I tried to play with your strategy a few times now, but lately its getting pretty bad
for example today, I only played the cards u said like AK,AQ,AJ and a high pair
for the whole SNG i only had 2 of them. Once i had QQ, then i raised like it says in the guide. some1 called. then an A came on the flop and he did a bet. so i folded. (maybe that was wrong?)
and then later again i had AQ, i raised again, but then some1 else went all-in, so i folded. that all was still when there were 6 people left. i never had any other good hand then anymore. and it ended up until i was forced to go all-in with 8 10 in the end and i was 5th.
sorry if it was too much text, but maybe you can still tell me what i did wrong.
Playing a tight game is not as easy as it sounds! Waiting for good cards and then overplaying them when you do get them is a common leak. Let's try and help you along the way.
For the first two or three blind levels you have no need of playing a hand. It's in these levels that you hope to catch AA or KK or AK and get paid off. Sometimes you meet resistance when you miss the flop with AK and so you need to fold early to maintain your stack. You certainly don't want to be calling down with AK as just overcards.
In the first case of QQ, this really depends on how many chips you have, what the blind level is and what position you have. I can't over emphasize how important all of this information is to the game.
In an SNG every scrap of information is useful to help you make decisions.
Let's take it that you have 1300 chips and QQ is the first decent hand you have seen. Remember that you would also have had several good opportunities to play on the big blind.
Raising and how much to raise depends on the game and your position. This is why it is not a definite science. Being good does not just mean following some simple rules and crushing the game.
If you are first to go then I would be raising it up a good 400 chips. Leaving 900 left behind. This is why you do not want callers because every hand you play can eliminate you.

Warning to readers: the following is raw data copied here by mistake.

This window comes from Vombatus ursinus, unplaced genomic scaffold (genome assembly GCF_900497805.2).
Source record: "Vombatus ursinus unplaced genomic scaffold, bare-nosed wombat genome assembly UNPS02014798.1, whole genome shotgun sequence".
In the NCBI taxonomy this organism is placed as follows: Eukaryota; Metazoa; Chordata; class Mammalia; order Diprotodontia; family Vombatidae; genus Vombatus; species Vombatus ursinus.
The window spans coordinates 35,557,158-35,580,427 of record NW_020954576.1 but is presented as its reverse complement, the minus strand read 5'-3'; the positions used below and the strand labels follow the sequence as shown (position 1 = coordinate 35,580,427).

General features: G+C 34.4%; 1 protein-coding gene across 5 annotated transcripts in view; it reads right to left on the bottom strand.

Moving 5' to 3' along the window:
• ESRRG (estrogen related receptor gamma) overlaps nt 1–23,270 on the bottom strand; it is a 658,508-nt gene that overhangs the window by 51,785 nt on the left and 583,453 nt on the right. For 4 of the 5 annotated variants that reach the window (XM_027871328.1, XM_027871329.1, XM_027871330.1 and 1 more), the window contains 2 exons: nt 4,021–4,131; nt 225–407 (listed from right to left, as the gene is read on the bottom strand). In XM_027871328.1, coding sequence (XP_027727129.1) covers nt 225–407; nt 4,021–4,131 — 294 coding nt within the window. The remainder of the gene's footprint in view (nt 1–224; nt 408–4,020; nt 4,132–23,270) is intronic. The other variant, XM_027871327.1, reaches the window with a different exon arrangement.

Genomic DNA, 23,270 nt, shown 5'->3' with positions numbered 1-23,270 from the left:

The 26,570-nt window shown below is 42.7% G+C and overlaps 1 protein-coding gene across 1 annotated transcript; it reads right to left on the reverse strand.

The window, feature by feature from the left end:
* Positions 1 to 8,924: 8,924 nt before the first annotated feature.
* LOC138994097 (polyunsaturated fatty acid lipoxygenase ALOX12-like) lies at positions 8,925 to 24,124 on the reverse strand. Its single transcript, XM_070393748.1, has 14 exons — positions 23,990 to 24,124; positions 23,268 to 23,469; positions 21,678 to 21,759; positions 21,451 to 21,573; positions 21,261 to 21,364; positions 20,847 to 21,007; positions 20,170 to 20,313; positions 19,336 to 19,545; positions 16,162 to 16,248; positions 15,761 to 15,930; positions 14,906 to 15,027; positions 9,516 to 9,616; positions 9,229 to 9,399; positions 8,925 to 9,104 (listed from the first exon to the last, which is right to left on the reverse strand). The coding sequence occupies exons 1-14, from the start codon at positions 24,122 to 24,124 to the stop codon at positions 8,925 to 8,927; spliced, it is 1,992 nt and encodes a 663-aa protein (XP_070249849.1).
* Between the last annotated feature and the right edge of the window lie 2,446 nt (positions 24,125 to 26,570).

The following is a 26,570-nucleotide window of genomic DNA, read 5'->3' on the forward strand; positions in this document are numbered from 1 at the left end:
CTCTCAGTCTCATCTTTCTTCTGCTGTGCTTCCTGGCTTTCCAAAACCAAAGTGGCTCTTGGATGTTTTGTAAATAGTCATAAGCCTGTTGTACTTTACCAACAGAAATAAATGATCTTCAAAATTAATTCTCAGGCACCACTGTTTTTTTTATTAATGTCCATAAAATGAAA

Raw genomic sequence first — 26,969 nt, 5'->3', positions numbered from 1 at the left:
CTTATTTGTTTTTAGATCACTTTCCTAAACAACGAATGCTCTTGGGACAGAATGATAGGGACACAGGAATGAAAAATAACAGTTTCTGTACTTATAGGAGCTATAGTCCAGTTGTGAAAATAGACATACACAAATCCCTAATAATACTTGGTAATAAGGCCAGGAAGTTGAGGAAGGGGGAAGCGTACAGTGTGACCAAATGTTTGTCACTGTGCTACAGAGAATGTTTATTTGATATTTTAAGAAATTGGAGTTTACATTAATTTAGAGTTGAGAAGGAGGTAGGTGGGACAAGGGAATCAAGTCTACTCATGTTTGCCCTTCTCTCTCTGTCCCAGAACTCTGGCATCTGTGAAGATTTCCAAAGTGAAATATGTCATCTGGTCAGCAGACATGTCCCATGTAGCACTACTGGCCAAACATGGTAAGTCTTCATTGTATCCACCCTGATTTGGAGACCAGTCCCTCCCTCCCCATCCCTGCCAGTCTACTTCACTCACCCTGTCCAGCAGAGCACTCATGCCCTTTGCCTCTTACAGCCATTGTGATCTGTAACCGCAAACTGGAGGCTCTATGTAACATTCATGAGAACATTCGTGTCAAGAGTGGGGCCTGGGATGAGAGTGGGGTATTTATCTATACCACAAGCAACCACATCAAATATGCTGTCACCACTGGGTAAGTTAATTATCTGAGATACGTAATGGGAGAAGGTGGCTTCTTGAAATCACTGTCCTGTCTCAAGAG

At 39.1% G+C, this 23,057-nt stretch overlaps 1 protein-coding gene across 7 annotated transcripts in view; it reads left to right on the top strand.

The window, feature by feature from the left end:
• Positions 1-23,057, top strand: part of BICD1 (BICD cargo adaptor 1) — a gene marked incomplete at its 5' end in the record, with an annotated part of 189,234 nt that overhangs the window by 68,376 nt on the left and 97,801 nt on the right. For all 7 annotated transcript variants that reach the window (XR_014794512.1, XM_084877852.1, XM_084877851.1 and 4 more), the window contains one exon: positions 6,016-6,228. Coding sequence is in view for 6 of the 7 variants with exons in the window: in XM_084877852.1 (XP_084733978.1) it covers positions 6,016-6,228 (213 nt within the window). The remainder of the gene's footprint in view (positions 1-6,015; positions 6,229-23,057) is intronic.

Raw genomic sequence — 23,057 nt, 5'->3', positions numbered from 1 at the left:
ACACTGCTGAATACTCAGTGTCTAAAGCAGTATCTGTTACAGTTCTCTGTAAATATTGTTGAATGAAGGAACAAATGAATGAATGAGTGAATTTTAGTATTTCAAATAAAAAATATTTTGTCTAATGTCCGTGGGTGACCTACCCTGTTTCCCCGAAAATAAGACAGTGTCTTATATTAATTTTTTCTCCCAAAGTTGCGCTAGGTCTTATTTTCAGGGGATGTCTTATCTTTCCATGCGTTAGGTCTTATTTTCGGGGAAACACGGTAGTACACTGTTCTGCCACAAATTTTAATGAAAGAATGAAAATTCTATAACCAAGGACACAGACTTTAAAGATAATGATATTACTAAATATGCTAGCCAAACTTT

If you get called and they bet then either you checked the Ace high flop or they bet first from the big blind.
In the first case where an Ace hits the flop and you have an underpair let me say that this is one of the hardest plays in poker to make.
However, in this game you should generally consider that you are beat. Bluffers abound and so you don't know. The prudent player makes the fold like you did. You have to consider that other players must have seen you play few hands and know you are a genuine raiser. So I think this is a good fold. The odds are that the caller has an Ace.
What you now have to consider is your chip stack relative to the blinds and how much risk you need to take. Being as you have lost your opening hand and around 25% of your chip stack you need to re evaluate your position.
You are no longer in a situation where you can just wait for another great hand. Sure they may come and in a rush even. But if they don't you are going to be constantly losing your blind.
This is where the skill is in the sixhanded SNG. If it wasn't a skill game and simply a game played by fixed rules then everybody could win.
It is a skill game where some people understand that the rising blinds mean that they have to take risks consummate with the amount of their stack relative to the blinds.
If you've folded QQ early on when the Ace hits the flop then you have made a good fold.
Your job now is to use some sub premium hands to try and stabilise and retrieve your stack.
When and where you do this is the skill bit. Sure there is luck involved but stealing the blinds is a very necessary component of the game.
What you are looking to do is to maintain your stack with the occasional steal whilst waiting for a decent hand to take an opponents chips who is also trying to steal.
Spotting when you are beat and re raising a stealer are all core parts of the game.
Moving all in to try and steal the blinds is also a viable play. It carries risk which has to be weighed up against your chances of winning the SN. It goes against all of the "rules" but sometimes you have to make these plays. (Just don't make a habit of it or over use it). Occasionally you'll get caught but hopefully you have a good enough hand to make a race of it.
Where most six handed players go wrong is in committing to a pot where they are way behind (because they perceive that they have too few big blinds to work with.). You obviously have that bit sorted out so your next stage of development is to start working with lesser hands to maintain your stack.
Being passive in the opening means that when you do eventually raise you should get respect. But often you just get moved all in because they were multi tabling or paying no attention, can't be helped I am afraid.
You can't sit and wait for premium hands all through the game. At some point you have to take a risk if you are not getting the hands you need and that is what makes a good SNG player.
It is this understanding of position that you need to work on. In a shorthanded SNG position is everything and this is the next discipline you need to work on.